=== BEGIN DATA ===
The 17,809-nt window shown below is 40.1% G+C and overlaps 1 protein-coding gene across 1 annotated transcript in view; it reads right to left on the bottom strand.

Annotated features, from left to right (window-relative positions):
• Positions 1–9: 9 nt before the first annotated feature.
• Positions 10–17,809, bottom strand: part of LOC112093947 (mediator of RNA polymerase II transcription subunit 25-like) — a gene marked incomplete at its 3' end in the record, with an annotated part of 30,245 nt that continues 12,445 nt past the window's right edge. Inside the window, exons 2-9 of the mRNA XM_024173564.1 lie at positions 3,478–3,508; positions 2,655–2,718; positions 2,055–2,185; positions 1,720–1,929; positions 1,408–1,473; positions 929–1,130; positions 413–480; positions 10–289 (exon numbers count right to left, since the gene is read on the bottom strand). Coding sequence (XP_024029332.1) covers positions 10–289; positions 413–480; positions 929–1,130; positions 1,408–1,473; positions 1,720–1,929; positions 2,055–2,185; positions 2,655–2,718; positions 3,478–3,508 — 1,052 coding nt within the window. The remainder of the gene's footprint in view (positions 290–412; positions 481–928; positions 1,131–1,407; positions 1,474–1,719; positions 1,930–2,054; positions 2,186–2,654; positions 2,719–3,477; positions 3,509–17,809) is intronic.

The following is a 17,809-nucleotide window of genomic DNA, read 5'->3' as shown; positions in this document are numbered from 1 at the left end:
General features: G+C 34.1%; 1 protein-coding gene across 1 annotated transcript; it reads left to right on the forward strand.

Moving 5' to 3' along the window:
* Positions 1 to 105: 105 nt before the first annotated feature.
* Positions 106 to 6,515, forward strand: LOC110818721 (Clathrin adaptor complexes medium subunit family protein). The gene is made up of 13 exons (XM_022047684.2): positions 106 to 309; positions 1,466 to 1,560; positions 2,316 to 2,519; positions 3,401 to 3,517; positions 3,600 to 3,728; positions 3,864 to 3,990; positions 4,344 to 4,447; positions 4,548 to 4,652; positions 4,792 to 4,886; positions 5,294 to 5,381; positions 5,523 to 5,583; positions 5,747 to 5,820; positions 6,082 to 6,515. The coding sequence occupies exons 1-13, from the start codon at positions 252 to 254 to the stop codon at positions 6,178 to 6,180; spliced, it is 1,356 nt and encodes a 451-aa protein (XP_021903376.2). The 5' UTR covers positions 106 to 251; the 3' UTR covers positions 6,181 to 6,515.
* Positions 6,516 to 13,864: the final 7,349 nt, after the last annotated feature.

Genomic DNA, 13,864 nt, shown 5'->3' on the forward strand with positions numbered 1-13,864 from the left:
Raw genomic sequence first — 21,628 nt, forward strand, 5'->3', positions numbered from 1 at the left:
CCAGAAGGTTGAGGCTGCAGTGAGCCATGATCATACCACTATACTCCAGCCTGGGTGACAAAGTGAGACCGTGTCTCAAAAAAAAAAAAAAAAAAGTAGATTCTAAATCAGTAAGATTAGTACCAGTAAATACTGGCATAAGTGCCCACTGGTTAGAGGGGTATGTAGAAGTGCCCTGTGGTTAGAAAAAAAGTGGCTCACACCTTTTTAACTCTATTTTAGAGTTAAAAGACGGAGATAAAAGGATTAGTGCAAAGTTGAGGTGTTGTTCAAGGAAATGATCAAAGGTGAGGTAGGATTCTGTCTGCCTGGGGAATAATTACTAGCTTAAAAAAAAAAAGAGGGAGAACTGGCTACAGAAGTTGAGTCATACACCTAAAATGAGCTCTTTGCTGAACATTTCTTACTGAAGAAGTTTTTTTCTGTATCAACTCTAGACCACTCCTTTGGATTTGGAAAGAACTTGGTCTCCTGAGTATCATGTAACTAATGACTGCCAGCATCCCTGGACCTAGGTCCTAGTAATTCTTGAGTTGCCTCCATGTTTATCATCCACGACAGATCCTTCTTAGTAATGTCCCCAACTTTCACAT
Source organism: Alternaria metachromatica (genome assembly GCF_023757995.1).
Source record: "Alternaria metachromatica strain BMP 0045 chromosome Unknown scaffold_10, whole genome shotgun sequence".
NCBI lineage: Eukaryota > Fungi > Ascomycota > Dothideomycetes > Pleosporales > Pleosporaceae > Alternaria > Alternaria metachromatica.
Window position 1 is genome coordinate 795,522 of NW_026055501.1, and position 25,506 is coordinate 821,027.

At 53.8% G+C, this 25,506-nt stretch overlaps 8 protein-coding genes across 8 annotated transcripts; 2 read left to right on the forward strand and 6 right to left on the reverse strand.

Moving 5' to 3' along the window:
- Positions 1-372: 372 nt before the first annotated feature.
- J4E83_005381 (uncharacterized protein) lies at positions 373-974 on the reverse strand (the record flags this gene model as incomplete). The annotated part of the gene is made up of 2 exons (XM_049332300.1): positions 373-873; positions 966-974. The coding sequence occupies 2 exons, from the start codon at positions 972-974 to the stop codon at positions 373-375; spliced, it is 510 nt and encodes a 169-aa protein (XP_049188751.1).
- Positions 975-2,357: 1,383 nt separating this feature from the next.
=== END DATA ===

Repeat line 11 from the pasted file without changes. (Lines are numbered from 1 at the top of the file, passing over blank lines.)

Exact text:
Genomic DNA, 13,864 nt, shown 5'->3' on the forward strand with positions numbered 1-13,864 from the left: